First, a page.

The game employs a unique customization system called the Mystic Stone Board, which is similar to grids used in Arc Rise Fantasia or the sphere grid Final Fantasy X, if you’re not familiar with the much superior Arc Rise Fantasia. Basically, as you play the game you collect blocks that you then are able to place on the grid and when you complete a chain of blocks the character gains the ability in question, which can range from stat boosts and passive abilities to special attacks!

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The game’s story is much different in this iteration, though some plot points remain the same. This different is evident right from the beginning, instead of going through a half a dozen dungeons before learning of the Sinistrals, Gades is already wrecking havoc right from the get-go. At the beginning Maxim lauches a failed attack on the Gades’ Lair and Lexis joins up to help, though as an NPC. This is shocking to anyone who has played the original. Though the DS version does pay some homage to the original, Tia still cooks a terrible meal for Maxim and has a crush on him, Maxim and Selan still meet at Parcelyte, Bart and Berty (Betty now..) are still your bumbling duo of thieves and the game still ends with the bitter sacrifice of Maxim and Selan. However, the New Game + allows for the choice of a alternate, non-canon, happier ending which is blasphemy if you ask me.

Though the game is shorter, the script is actually longer and many character changes took place in the process. Tia, for example, had a complete 180, the original Tia was a weaponshop owner with a crush on Maxim, she excelled at spell casting and took on the “damsel in distress” role on more than one occasion. She attacked with whips and bailed out on the party once she realized that Maxim only had eyes for Selan. However, in the DS game she is turned into a childhood friend of Maxim who is confident in her battle abilites and beats enemies to a pulp with a giant suitcase. She also stays around the entire time now and nurses a crush on Dekar once Maxim and Selan get married. Iris, rather than popping up every once in a while to give a cryptic clue, now tags along for the whole ride and Selan uses chakrams rather than rods and Artea, guns, rather than bows and arrows. Lexus is totally demoted from a playable character to an NPC as well. Though he’s really more of a mad scientist this time around, looking exactly like the Doc from “Back to the Future” than a level headed guy who helps you out with an airship and submarine.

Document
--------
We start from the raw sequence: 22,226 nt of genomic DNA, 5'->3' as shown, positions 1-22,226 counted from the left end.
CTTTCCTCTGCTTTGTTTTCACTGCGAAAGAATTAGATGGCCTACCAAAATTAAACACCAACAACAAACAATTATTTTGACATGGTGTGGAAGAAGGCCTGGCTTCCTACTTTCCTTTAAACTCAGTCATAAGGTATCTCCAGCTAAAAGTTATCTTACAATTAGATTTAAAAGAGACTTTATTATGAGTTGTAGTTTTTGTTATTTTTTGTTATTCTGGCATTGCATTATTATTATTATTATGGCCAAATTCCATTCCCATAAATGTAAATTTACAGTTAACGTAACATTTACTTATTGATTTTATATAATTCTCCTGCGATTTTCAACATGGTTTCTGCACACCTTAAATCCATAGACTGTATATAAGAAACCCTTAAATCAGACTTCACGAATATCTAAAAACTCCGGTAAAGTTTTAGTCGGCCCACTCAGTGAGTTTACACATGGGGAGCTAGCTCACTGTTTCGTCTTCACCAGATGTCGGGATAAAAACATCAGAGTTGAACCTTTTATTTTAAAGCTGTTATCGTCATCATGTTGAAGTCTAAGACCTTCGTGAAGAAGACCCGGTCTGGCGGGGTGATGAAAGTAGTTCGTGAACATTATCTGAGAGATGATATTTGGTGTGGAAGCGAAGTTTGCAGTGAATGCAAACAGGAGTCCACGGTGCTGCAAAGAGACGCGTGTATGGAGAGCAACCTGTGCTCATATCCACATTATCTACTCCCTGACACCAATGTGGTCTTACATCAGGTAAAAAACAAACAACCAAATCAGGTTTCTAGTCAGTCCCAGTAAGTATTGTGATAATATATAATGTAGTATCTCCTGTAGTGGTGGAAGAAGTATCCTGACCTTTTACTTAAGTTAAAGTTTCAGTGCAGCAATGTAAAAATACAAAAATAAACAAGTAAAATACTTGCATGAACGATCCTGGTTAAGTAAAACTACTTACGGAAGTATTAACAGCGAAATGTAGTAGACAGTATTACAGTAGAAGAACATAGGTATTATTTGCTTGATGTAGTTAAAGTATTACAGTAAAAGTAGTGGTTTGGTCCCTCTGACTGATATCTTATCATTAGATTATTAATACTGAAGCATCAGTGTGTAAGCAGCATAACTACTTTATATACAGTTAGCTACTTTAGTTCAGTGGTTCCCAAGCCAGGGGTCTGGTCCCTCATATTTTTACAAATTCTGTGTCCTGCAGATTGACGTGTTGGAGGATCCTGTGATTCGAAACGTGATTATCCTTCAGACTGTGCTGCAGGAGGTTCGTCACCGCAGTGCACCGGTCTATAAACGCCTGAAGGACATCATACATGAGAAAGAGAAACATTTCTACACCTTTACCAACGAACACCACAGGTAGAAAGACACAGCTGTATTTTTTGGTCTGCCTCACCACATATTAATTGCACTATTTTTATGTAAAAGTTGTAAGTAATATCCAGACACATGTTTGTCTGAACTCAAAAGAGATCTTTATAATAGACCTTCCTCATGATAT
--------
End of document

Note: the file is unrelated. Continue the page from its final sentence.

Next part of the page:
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One major nostalgic connection with the original lies in the music, most of the soundtrack is reused, and, as such, is still amazing. It sounds a little different, but not a in a bad way, it’s just been spruced up a bit.

The main problem here though, is that the plot moves at such a brisk pace that you never really get the chance to become attached to any of the characters that join you. It’s just kind of, “well, they were in the game before, they need to be in this one too!” By the end of the admittedly short experience, you’re just wanting it to be over. You don’t have enough time to gain any sort of emotional connection to the characters, and two of them, Guy and Artea in particular, are reduced to anime tropes and are completely devoid of anything remotely resembling a unique personality. By streamlining the plot the developers stripped the heart and soul from the game and by the end, the New Game + feature will be the last thing on your mind.

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I hate to keep harping on the game, and all things told, it’s not bad. It’s just not a Lufia game, it’s extremely polarizing, much like Breath of Fire Dragon Quarter, but while I liked Dragon Quarter, the same can not be said about Curse of the Sinistrals. Having a new and different game isn’t necessarily a bad thing, but it’s not what Lufia fans wanted, especially after the abysmal “Ruins of Lore”. People wanted a return to the classic Lufia gameplay found in the first three games, and we know this because the game flopped, in both here and in Japan. Speaking of Japan, their version had “Party Talk” sequences where characters could have optional discussions to flesh out the plot and their personalities, but that was scrapped from the English version, I guess they hadn’t bastardized their game enough. They needed one last “screw you” before they shipped the game out west. However, traces of the voice acting from those skits have been hidden in the game by hackers.